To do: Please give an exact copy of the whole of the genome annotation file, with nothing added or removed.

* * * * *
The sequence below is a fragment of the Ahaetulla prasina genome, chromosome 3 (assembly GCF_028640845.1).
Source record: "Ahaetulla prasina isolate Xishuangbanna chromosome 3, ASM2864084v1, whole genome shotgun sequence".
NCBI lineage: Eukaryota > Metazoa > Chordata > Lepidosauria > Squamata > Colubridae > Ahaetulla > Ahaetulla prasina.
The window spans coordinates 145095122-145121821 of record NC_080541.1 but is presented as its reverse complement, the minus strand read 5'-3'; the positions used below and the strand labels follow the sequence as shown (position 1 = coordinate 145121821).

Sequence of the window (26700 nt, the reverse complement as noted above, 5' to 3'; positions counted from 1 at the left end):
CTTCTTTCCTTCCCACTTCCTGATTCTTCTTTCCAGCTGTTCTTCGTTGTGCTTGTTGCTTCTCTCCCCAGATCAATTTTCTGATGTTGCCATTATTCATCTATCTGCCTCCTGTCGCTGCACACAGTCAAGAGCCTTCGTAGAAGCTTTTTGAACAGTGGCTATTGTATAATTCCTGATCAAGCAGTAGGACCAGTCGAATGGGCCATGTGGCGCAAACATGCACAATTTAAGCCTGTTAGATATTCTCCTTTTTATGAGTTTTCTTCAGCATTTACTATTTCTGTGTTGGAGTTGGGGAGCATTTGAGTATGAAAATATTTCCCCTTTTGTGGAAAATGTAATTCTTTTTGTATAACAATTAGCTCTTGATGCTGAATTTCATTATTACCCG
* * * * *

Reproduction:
The sequence below is a fragment of the Ahaetulla prasina genome, chromosome 3 (assembly GCF_028640845.1).
Source record: "Ahaetulla prasina isolate Xishuangbanna chromosome 3, ASM2864084v1, whole genome shotgun sequence".
NCBI lineage: Eukaryota > Metazoa > Chordata > Lepidosauria > Squamata > Colubridae > Ahaetulla > Ahaetulla prasina.
The window spans coordinates 145095122-145121821 of record NC_080541.1 but is presented as its reverse complement, the minus strand read 5'-3'; the positions used below and the strand labels follow the sequence as shown (position 1 = coordinate 145121821).

Sequence of the window (26700 nt, the reverse complement as noted above, 5' to 3'; positions counted from 1 at the left end):
CTTCTTTCCTTCCCACTTCCTGATTCTTCTTTCCAGCTGTTCTTCGTTGTGCTTGTTGCTTCTCTCCCCAGATCAATTTTCTGATGTTGCCATTATTCATCTATCTGCCTCCTGTCGCTGCACACAGTCAAGAGCCTTCGTAGAAGCTTTTTGAACAGTGGCTATTGTATAATTCCTGATCAAGCAGTAGGACCAGTCGAATGGGCCATGTGGCGCAAACATGCACAATTTAAGCCTGTTAGATATTCTCCTTTTTATGAGTTTTCTTCAGCATTTACTATTTCTGTGTTGGAGTTGGGGAGCATTTGAGTATGAAAATATTTCCCCTTTTGTGGAAAATGTAATTCTTTTTGTATAACAATTAGCTCTTGATGCTGAATTTCATTATTACCCG